The Conservatives and their colleagues, the Christian Democratic Party, are in dire straits. They are incredibly unpopular, and polls show them to be below the five per-cent barrier. However, both parties, especially the Conservatives, have strong party loyalty and should clear the barrier [for more on this and a prediction of the October election results, see the detailed study by Nerijus Prekevičius and Terry Clark in this week's Baltics Special Issue].
Many of their opponents, from all areas of the political spectrum, have entered into coalitions of sorts. There is a strong centrist group of the New Alliance (Social Liberals), Liberal Union, Centre Union and the Modern Christian Democrats, as well as a strong leftist group of the Lithuanian Democratic Labour Party (LDDP), Social Democratic Party and the New Democracy / Women's Party. Several other groupings have also entered into alliances for this fall's contest.
The larger groupings - particularly the centrist quartet - have announced that they will co-ordinate their activities but will not enter into formal coalition. A change to the electoral system at this point would force these groups to reconsider their strategy on how to approach the single-mandate districts. If there are to be no run-offs, alliance partners will need to negotiate over which candidate is the strongest and pull the others out, which could lead to more internal disputes.
All this would accrue to the Conservatives' benefit as they employ the old "divide et impera" tactic.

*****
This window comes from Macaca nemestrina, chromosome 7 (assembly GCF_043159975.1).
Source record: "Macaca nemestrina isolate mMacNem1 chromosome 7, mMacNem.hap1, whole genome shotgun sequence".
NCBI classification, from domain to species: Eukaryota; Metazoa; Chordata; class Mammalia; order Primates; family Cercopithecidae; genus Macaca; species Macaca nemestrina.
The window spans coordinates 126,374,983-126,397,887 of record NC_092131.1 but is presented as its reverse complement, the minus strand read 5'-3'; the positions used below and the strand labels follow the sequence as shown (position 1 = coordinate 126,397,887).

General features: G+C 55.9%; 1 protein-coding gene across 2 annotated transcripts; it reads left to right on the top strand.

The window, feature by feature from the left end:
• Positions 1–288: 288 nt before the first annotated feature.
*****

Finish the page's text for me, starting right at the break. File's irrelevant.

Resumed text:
A ludicrous majority
If we use the results of the October 1996 Seimas elections, we can hypothesise as to the effects of the recent change. Of the 71 single-mandate seats up for grabs in the first round, only two seats - those of Vytautas Landsbergis (who became the speaker of Parliament) and Gediminas Vagnorius (who became prime minister) - were won outright. A third was won but invalidated due to low turnout, alongside three other districts.
Of the remaining 65 constituencies, 22 would have been affected by the rule change, amounting to a third of the total up for grabs. And, surprise, surprise, 16 of the 22 slots in question would have brought Conservative victories, although the party would have lost two this way as well.
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These 16 seats would have been at the expense of those representing smaller parties, such as the Young Lithuania movement (the seat of its leader, Stanislovas Buškevičius), the New Democracy / Women's Party (the seat of party leader and former Premier Kazimira Prunskienė) and the Peasants' Party (the seat of its leader, Ramūnas Karbauskis).